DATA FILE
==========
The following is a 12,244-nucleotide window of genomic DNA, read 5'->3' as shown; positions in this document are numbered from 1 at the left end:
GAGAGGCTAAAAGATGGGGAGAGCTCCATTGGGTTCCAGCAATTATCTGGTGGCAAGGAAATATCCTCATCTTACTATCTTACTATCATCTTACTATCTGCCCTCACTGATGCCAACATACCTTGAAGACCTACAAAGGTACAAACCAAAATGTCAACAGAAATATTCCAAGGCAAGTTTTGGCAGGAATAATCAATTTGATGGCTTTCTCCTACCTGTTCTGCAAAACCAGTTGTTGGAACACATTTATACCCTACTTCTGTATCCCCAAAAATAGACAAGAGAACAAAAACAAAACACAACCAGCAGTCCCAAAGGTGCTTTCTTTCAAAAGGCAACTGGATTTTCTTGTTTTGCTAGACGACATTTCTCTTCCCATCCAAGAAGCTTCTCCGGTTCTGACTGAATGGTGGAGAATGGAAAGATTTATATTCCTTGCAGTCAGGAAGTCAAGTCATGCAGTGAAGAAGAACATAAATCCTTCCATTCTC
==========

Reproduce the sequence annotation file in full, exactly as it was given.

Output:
The following is a 12,244-nucleotide window of genomic DNA, read 5'->3' as shown; positions in this document are numbered from 1 at the left end:
GAGAGGCTAAAAGATGGGGAGAGCTCCATTGGGTTCCAGCAATTATCTGGTGGCAAGGAAATATCCTCATCTTACTATCTTACTATCATCTTACTATCTGCCCTCACTGATGCCAACATACCTTGAAGACCTACAAAGGTACAAACCAAAATGTCAACAGAAATATTCCAAGGCAAGTTTTGGCAGGAATAATCAATTTGATGGCTTTCTCCTACCTGTTCTGCAAAACCAGTTGTTGGAACACATTTATACCCTACTTCTGTATCCCCAAAAATAGACAAGAGAACAAAAACAAAACACAACCAGCAGTCCCAAAGGTGCTTTCTTTCAAAAGGCAACTGGATTTTCTTGTTTTGCTAGACGACATTTCTCTTCCCATCCAAGAAGCTTCTCCGGTTCTGACTGAATGGTGGAGAATGGAAAGATTTATATTCCTTGCAGTCAGGAAGTCAAGTCATGCAGTGAAGAAGAACATAAATCCTTCCATTCTC